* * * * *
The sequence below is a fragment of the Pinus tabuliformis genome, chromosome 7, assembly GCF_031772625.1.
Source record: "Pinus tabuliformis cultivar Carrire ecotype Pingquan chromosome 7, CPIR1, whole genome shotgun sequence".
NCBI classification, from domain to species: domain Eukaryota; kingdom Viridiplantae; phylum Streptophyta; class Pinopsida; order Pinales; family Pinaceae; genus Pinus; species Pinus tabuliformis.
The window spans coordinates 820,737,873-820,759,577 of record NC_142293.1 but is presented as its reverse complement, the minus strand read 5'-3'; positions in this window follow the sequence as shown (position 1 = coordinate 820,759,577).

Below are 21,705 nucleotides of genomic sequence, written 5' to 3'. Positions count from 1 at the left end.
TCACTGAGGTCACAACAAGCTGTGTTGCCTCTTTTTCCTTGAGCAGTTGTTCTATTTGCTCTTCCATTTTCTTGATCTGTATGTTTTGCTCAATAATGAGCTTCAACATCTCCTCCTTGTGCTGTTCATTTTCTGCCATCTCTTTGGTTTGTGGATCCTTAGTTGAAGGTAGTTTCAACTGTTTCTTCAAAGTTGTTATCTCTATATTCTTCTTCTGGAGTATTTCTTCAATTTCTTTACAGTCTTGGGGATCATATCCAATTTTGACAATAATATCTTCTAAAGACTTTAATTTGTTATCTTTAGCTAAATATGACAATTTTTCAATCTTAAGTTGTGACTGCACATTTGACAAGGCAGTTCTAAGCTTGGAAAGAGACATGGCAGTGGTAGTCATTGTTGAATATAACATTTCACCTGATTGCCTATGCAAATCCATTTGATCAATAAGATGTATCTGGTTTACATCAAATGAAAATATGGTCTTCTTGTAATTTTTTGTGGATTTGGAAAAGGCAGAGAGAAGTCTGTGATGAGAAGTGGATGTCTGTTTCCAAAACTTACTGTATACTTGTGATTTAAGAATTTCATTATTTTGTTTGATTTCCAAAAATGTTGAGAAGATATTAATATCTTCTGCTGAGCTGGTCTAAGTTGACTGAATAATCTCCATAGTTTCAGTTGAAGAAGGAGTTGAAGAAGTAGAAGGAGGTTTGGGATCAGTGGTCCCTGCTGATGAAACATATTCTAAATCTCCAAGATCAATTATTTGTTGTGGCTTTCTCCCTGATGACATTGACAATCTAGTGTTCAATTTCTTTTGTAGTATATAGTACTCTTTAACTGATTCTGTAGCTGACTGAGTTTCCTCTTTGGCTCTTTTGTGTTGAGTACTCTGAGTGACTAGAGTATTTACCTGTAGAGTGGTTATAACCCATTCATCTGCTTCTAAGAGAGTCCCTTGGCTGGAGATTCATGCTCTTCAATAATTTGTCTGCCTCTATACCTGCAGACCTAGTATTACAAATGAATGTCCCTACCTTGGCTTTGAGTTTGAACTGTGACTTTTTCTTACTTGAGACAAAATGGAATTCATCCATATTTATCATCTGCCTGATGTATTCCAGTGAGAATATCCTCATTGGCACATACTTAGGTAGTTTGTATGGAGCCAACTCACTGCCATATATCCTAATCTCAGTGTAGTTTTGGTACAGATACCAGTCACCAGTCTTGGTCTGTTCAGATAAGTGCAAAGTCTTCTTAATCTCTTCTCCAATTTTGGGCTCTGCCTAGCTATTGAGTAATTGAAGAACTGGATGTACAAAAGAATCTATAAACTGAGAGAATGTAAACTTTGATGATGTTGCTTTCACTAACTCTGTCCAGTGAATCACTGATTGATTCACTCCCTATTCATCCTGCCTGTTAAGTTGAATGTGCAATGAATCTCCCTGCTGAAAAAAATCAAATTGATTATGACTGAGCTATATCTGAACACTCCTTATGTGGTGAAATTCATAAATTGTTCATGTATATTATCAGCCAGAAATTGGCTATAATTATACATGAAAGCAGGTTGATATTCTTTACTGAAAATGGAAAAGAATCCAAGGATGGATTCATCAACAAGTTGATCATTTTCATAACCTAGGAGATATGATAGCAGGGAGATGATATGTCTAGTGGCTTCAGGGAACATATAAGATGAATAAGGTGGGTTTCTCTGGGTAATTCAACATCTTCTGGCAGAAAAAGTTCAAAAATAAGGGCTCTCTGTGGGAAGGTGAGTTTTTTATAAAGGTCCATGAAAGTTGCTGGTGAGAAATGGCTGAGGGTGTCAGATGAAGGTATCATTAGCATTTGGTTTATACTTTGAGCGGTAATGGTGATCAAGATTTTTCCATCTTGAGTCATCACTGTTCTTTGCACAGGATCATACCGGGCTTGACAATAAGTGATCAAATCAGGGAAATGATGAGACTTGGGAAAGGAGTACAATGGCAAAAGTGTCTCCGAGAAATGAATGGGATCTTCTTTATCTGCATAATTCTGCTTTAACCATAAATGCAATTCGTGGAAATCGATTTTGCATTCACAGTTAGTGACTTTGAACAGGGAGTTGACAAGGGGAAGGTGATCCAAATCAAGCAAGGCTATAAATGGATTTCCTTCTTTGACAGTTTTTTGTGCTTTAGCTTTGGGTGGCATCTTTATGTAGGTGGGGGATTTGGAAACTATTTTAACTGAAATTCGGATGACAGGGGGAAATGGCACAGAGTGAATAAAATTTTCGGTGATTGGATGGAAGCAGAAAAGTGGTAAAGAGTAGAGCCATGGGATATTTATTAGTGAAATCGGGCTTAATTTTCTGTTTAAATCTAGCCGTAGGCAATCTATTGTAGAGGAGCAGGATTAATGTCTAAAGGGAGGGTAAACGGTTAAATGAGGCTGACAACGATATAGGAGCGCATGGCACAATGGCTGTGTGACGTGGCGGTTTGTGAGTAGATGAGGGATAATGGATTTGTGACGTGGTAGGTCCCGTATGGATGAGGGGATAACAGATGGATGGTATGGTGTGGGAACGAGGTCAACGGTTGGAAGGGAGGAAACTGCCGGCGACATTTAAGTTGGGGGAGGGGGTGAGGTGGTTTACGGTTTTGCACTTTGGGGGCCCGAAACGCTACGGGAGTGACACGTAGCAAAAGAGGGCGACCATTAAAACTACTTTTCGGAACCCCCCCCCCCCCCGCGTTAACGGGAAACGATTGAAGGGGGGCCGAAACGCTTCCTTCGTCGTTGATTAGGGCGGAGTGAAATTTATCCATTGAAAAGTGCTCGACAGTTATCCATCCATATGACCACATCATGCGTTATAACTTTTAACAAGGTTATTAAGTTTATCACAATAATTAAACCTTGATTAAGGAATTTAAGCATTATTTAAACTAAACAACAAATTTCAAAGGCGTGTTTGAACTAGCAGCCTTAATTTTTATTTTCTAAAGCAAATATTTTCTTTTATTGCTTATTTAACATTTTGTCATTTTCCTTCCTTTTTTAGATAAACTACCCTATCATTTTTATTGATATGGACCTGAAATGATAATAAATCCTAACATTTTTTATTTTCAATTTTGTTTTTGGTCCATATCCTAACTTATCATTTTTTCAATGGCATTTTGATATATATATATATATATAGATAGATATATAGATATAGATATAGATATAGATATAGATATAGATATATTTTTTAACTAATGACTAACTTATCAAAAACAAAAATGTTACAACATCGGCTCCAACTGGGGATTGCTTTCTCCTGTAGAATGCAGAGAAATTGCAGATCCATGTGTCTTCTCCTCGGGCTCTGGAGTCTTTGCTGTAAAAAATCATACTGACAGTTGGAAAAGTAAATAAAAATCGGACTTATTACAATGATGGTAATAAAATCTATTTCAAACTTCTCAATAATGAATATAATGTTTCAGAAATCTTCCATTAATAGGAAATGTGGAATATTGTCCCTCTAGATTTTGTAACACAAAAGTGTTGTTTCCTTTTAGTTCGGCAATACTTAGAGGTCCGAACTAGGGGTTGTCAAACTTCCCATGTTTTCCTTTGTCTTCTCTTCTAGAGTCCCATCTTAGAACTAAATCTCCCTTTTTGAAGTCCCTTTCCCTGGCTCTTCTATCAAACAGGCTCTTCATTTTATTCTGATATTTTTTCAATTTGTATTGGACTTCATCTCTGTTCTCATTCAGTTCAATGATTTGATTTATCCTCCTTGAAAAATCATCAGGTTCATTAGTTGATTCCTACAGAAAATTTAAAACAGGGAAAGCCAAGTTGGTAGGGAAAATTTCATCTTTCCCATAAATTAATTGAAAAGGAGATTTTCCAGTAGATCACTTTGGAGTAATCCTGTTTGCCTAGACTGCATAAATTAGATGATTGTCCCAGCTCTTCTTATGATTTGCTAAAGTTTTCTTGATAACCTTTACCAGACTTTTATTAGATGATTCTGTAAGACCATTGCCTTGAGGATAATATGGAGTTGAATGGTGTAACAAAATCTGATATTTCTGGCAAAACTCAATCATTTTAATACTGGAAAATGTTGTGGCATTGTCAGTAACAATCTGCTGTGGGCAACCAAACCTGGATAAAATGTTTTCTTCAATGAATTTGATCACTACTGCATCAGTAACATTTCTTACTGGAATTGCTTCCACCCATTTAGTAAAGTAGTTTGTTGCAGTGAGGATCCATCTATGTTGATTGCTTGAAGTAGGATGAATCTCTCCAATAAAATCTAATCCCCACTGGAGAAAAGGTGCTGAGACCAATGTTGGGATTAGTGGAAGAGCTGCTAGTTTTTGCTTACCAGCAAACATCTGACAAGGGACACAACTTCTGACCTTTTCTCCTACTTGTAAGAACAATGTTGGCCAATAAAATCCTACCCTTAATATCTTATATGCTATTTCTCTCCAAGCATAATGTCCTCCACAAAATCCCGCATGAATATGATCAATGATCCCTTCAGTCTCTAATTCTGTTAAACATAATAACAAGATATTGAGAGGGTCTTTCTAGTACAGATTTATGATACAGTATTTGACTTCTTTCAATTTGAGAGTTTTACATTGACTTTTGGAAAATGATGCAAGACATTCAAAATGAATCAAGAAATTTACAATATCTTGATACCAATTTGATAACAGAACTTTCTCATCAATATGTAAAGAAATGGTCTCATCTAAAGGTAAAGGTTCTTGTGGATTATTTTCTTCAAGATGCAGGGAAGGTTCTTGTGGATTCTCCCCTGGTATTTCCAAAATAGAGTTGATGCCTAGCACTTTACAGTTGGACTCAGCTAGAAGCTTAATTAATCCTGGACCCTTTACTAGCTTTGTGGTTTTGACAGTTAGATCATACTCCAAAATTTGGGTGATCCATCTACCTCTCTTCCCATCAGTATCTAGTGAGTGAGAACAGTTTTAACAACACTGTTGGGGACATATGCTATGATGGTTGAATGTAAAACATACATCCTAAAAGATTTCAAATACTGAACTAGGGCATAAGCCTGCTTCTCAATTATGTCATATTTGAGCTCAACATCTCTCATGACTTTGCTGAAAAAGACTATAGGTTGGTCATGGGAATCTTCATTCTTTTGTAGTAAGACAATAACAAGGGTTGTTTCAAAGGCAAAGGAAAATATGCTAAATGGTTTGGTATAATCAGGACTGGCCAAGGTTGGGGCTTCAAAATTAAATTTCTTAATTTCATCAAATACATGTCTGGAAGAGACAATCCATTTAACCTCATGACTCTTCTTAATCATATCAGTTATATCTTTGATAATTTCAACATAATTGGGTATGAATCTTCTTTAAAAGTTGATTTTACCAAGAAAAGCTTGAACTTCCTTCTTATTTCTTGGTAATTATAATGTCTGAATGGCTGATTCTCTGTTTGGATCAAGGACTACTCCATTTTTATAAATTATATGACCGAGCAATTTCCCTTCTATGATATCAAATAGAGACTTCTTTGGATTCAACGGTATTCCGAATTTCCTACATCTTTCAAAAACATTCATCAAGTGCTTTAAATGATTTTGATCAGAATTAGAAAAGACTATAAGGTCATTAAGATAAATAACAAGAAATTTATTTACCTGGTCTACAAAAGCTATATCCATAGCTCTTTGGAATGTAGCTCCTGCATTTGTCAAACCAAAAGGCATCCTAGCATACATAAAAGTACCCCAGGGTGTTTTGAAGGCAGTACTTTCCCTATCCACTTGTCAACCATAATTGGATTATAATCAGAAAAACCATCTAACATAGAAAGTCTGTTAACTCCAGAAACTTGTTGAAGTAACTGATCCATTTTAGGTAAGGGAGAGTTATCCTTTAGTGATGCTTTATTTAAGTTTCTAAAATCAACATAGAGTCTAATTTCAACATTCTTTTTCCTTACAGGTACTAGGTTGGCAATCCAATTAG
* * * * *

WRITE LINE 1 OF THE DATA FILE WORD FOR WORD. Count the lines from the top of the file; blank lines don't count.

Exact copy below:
The sequence below is a fragment of the Pinus tabuliformis genome, chromosome 7, assembly GCF_031772625.1.